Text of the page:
Hello, all! Today I am interviewing Stuart Kenyon, author of Swiftly Sharpens the Fang, and the Subnormal Series.
Leigh: Thank you so much, Stuart, for the interview! My first question relates to your latest work. I really loved your latest book, Swiftly Sharpens the Fang. What motivated you to write it?
Stuart: The Brexit vote. I first imagined the storyline a couple of years back, but I planned to work on other projects first. Then Britain voted to leave the EU. In my opinion, the referendum result legitimised racism in some people’s eyes, and sure enough, within days, there was a spike in the number of xenophobic attacks reported.
Leigh: What do you think about the rise of Donald Trump and more broadly, the rise in popularity of far right political parties in Europe?
Stuart: It troubles me greatly. Just seventy years ago – a blink of an eye in historical terms – fascism was defeated, its ugliness exposed for the world to see. But, it seems, people have short memories, and the world seems to be regressing. Hopefully, we won’t have to learn our lesson the hard way again.
Leigh: I noticed you’ve previously written a Dystopian trilogy, which I very much look forward to reading soon. Can you tell us a little bit about what the trilogy is about?
Stuart: The SUBNORMAL trilogy centres on, Paul, a young man with Asperger’s Syndrome, who lives in an alternative-reality contemporary Britain. The UK is ruled by a tyrannical dictator who believes that anyone who isn’t “productive” – like the disabled – should be marginalised and persecuted. Along with a crew of unlikely allies, Paul uses his intelligence to strike back against the Government which oppresses him.
Leigh: One of the things that has me excited to delve into your trilogy is the main character. My daughter is autistic and I think there aren’t enough books and movies out there that have such characters. Would you agree?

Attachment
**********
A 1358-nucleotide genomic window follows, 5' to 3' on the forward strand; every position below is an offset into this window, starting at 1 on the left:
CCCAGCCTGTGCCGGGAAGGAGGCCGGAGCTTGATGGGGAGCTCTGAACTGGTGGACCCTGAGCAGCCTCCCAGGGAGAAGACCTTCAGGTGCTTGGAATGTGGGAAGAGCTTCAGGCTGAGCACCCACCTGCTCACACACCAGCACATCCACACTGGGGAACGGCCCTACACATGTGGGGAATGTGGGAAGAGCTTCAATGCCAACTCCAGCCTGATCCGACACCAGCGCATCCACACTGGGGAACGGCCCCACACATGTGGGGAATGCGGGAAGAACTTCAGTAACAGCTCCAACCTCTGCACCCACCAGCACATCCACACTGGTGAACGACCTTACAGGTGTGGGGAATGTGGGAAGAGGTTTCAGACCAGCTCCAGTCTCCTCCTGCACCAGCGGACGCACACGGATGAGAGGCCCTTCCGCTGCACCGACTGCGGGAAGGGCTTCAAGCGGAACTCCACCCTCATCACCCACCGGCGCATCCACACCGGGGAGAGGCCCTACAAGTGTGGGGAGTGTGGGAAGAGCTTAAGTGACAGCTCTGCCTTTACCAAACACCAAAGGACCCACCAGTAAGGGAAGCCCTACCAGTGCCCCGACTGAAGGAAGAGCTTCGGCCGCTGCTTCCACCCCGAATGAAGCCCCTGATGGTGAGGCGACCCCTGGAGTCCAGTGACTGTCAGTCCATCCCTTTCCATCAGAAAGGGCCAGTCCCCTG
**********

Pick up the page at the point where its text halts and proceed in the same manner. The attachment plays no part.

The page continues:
Stuart: I certainly would! My son is autistic, too, and I have many traits of Asperger’s myself. Diversity, especially as regards to disability, is sadly lacking in fiction, both in literature and on the screen. Also, the representations we do see are often clichéd.
Leigh: Are there any specific petitions you’d encourage those of us concerned about the rights of autistic persons to sign? Also, which charitable organizations do you think are doing truly important work right now?
Stuart: There is a particular petition, yes: Young Minds . In the UK, young people with autism and mental health problems are being sent to mental hospitals which are almost Victorian in their approach and atmosphere. Okay, bit of an exaggeration, maybe, but they are far from suitable for the children therein. Furthermore, they’re often hundreds of miles away from their families. As for a charitable organisation doing great work in the UK, the National Autistic Society is a great example. We’re having trouble with our local authority over our son’s transition to secondary school (blog coming soon), and the NAS have been a great help.
Leigh: Thank you, Stuart, for taking the time to answer my questions. Readers, if you want to check out Stuart Kenyon’s works, you can find them at Stuart Kenyon on Amazon . Thank you!
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